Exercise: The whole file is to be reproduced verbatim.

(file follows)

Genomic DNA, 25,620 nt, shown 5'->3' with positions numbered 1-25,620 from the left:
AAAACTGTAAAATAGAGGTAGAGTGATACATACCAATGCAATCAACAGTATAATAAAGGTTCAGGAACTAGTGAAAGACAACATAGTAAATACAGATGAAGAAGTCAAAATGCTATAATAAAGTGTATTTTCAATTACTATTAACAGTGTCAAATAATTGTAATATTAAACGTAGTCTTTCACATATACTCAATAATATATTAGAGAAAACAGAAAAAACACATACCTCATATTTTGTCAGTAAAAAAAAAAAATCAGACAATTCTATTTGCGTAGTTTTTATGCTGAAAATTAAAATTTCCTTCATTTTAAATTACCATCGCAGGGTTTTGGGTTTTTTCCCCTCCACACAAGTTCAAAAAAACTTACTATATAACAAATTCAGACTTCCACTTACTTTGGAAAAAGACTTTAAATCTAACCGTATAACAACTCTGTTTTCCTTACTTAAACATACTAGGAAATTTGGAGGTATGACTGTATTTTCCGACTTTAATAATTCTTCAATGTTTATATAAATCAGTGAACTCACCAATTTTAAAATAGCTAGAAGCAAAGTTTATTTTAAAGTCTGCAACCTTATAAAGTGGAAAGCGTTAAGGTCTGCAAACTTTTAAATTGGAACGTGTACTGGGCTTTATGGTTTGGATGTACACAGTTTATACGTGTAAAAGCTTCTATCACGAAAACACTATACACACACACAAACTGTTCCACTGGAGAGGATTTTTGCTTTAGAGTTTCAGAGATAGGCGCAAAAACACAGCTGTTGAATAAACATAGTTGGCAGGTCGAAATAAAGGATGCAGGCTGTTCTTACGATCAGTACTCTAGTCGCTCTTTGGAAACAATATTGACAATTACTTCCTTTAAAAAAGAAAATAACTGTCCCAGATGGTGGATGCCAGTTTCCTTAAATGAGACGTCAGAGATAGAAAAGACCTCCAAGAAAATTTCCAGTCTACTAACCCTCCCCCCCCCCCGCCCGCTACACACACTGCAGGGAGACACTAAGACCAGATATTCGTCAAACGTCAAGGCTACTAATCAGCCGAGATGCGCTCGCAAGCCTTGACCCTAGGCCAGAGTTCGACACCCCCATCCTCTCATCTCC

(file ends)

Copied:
Genomic DNA, 25,620 nt, shown 5'->3' with positions numbered 1-25,620 from the left:
AAAACTGTAAAATAGAGGTAGAGTGATACATACCAATGCAATCAACAGTATAATAAAGGTTCAGGAACTAGTGAAAGACAACATAGTAAATACAGATGAAGAAGTCAAAATGCTATAATAAAGTGTATTTTCAATTACTATTAACAGTGTCAAATAATTGTAATATTAAACGTAGTCTTTCACATATACTCAATAATATATTAGAGAAAACAGAAAAAACACATACCTCATATTTTGTCAGTAAAAAAAAAAAATCAGACAATTCTATTTGCGTAGTTTTTATGCTGAAAATTAAAATTTCCTTCATTTTAAATTACCATCGCAGGGTTTTGGGTTTTTTCCCCTCCACACAAGTTCAAAAAAACTTACTATATAACAAATTCAGACTTCCACTTACTTTGGAAAAAGACTTTAAATCTAACCGTATAACAACTCTGTTTTCCTTACTTAAACATACTAGGAAATTTGGAGGTATGACTGTATTTTCCGACTTTAATAATTCTTCAATGTTTATATAAATCAGTGAACTCACCAATTTTAAAATAGCTAGAAGCAAAGTTTATTTTAAAGTCTGCAACCTTATAAAGTGGAAAGCGTTAAGGTCTGCAAACTTTTAAATTGGAACGTGTACTGGGCTTTATGGTTTGGATGTACACAGTTTATACGTGTAAAAGCTTCTATCACGAAAACACTATACACACACACAAACTGTTCCACTGGAGAGGATTTTTGCTTTAGAGTTTCAGAGATAGGCGCAAAAACACAGCTGTTGAATAAACATAGTTGGCAGGTCGAAATAAAGGATGCAGGCTGTTCTTACGATCAGTACTCTAGTCGCTCTTTGGAAACAATATTGACAATTACTTCCTTTAAAAAAGAAAATAACTGTCCCAGATGGTGGATGCCAGTTTCCTTAAATGAGACGTCAGAGATAGAAAAGACCTCCAAGAAAATTTCCAGTCTACTAACCCTCCCCCCCCCCCGCCCGCTACACACACTGCAGGGAGACACTAAGACCAGATATTCGTCAAACGTCAAGGCTACTAATCAGCCGAGATGCGCTCGCAAGCCTTGACCCTAGGCCAGAGTTCGACACCCCCATCCTCTCATCTCC